7. The Oracle Enterprise Scheduler request processor continues picking up job requests to be processed from the ready queue.

  8. The request processor sends a message to the application using the endpoint MDB.

  9. Oracle Enterprise Scheduler executes the scheduled job.

In most cases or at least in the simplified case, this application will be the same as the application which submitted the request.

1.2.4 Overview of Integration Steps

Once you have installed a basic Oracle WebLogic Server instance, take the following steps to set up Oracle Enterprise Scheduler.

  1. Configure Oracle Enterprise Scheduler.

  2. Develop your client application which has your job definitions and other required metadata.

  3. Deploy your client application.

  4. Invoke your client application to submit job request, which in turn calls Oracle Enterprise Scheduler.

  5. Invoke your client application to check the status of job request, or other history, which in turn calls Oracle Enterprise Scheduler. Alternatively, use Fusion Middleware Control to check the status of a given job request.

1.3 Fixed-Rate Scheduling with Oracle Enterprise Scheduler

Oracle Enterprise Scheduler supports fixed-rate scheduling where instances of a repeating job requests are executed at a constant rate starting from the initial scheduled execution time. Each job request runs as near to the absolute time of the schedule as possible. Oracle Enterprise Scheduler ensures that only one job request in a repeating request is running at any one time. If a job request runs beyond the scheduled execution time of the next job request, the next job request becomes late and is dispatched immediately upon completion of the previous job request.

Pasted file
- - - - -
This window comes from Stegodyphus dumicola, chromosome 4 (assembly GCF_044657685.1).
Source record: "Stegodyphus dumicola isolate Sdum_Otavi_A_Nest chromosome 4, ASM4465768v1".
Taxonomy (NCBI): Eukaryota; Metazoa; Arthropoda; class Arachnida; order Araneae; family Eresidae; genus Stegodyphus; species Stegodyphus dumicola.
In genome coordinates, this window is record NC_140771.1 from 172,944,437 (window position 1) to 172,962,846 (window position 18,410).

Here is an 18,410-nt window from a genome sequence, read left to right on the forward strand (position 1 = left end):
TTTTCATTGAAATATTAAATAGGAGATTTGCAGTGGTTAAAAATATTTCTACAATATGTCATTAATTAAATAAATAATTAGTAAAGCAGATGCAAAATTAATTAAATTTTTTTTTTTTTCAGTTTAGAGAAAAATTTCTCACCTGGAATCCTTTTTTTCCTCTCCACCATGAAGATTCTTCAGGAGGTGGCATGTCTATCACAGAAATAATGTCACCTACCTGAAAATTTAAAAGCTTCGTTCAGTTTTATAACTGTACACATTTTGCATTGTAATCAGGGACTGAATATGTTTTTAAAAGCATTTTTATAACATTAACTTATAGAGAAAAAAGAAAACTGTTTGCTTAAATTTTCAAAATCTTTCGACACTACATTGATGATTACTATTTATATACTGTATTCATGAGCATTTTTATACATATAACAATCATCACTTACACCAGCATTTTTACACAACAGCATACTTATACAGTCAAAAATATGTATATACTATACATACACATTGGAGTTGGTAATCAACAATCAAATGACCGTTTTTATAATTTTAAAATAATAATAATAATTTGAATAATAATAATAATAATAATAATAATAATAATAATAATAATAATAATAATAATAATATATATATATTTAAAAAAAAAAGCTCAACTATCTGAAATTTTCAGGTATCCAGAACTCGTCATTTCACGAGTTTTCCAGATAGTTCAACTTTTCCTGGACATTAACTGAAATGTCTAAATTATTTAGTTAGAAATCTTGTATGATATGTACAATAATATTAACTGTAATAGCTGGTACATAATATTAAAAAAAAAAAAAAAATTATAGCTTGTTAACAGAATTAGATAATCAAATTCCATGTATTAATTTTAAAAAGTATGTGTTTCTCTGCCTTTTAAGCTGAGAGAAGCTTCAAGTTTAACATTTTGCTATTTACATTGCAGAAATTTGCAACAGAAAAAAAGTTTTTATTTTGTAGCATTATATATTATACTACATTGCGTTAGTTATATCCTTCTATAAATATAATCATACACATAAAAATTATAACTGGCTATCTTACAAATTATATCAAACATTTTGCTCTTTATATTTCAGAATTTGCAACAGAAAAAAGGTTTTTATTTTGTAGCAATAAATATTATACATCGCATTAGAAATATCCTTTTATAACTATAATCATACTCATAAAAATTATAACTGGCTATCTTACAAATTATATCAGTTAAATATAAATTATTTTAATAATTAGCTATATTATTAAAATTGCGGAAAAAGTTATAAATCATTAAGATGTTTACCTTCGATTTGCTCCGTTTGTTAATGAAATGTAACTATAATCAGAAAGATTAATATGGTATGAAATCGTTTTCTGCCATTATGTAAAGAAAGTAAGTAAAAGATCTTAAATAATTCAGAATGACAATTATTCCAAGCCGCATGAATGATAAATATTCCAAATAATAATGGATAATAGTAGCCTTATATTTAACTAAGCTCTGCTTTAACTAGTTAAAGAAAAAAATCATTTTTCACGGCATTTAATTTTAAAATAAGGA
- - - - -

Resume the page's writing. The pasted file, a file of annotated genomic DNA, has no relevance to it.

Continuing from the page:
When a job request is dispatched, the next request is placed in the wait queue. The execution time for the next job request is the next time in the schedule that is no earlier than the current time. Oracle Enterprise Scheduler skips time slots that are in the past.

If the desired behavior is to run all instances of the repeating request regardless of when they are run and regardless of the requested or recurrence end date, the request must set the system property EXECUTE_PAST.

Oracle Enterprise Scheduler does not support fixed-delay scheduling. Using fixed-delay scheduling, each request is executed a fixed delay period after the previous request completes. This means that when one request is late, all subsequent requests will be late as well. In contrast, fixed-rate scheduling tries to get things back on schedule after a late request.